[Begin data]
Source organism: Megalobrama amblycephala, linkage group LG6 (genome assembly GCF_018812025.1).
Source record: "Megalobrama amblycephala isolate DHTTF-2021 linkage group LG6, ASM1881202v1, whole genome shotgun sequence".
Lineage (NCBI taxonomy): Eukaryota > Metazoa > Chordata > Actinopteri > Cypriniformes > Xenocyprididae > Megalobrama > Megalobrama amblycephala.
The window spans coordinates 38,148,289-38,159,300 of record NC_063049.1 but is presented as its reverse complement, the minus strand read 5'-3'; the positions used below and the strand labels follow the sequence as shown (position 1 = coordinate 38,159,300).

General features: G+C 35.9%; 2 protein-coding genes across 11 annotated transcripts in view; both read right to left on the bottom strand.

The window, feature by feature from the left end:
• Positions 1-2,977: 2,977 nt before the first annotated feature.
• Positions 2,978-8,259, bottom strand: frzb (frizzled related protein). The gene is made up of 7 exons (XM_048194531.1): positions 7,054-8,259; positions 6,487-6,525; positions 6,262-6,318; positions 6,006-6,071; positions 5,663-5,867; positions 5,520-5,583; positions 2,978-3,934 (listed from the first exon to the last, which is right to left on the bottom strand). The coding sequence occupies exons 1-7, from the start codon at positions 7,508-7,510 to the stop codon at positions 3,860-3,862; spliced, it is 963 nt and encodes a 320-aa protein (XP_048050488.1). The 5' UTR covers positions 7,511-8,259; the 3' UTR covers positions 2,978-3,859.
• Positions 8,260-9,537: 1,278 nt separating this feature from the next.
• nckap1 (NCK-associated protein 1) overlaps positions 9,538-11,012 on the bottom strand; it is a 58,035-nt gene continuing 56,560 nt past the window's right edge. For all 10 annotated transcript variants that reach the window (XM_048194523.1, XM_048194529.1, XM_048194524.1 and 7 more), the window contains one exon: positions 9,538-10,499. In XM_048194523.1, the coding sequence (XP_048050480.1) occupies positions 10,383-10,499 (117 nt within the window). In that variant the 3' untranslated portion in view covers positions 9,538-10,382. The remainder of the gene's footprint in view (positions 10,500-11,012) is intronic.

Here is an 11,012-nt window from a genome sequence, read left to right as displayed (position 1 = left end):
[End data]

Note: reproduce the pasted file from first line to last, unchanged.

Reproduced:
Source organism: Megalobrama amblycephala, linkage group LG6 (genome assembly GCF_018812025.1).
Source record: "Megalobrama amblycephala isolate DHTTF-2021 linkage group LG6, ASM1881202v1, whole genome shotgun sequence".
Lineage (NCBI taxonomy): Eukaryota > Metazoa > Chordata > Actinopteri > Cypriniformes > Xenocyprididae > Megalobrama > Megalobrama amblycephala.
The window spans coordinates 38,148,289-38,159,300 of record NC_063049.1 but is presented as its reverse complement, the minus strand read 5'-3'; the positions used below and the strand labels follow the sequence as shown (position 1 = coordinate 38,159,300).

General features: G+C 35.9%; 2 protein-coding genes across 11 annotated transcripts in view; both read right to left on the bottom strand.

The window, feature by feature from the left end:
• Positions 1-2,977: 2,977 nt before the first annotated feature.
• Positions 2,978-8,259, bottom strand: frzb (frizzled related protein). The gene is made up of 7 exons (XM_048194531.1): positions 7,054-8,259; positions 6,487-6,525; positions 6,262-6,318; positions 6,006-6,071; positions 5,663-5,867; positions 5,520-5,583; positions 2,978-3,934 (listed from the first exon to the last, which is right to left on the bottom strand). The coding sequence occupies exons 1-7, from the start codon at positions 7,508-7,510 to the stop codon at positions 3,860-3,862; spliced, it is 963 nt and encodes a 320-aa protein (XP_048050488.1). The 5' UTR covers positions 7,511-8,259; the 3' UTR covers positions 2,978-3,859.
• Positions 8,260-9,537: 1,278 nt separating this feature from the next.
• nckap1 (NCK-associated protein 1) overlaps positions 9,538-11,012 on the bottom strand; it is a 58,035-nt gene continuing 56,560 nt past the window's right edge. For all 10 annotated transcript variants that reach the window (XM_048194523.1, XM_048194529.1, XM_048194524.1 and 7 more), the window contains one exon: positions 9,538-10,499. In XM_048194523.1, the coding sequence (XP_048050480.1) occupies positions 10,383-10,499 (117 nt within the window). In that variant the 3' untranslated portion in view covers positions 9,538-10,382. The remainder of the gene's footprint in view (positions 10,500-11,012) is intronic.

Here is an 11,012-nt window from a genome sequence, read left to right as displayed (position 1 = left end):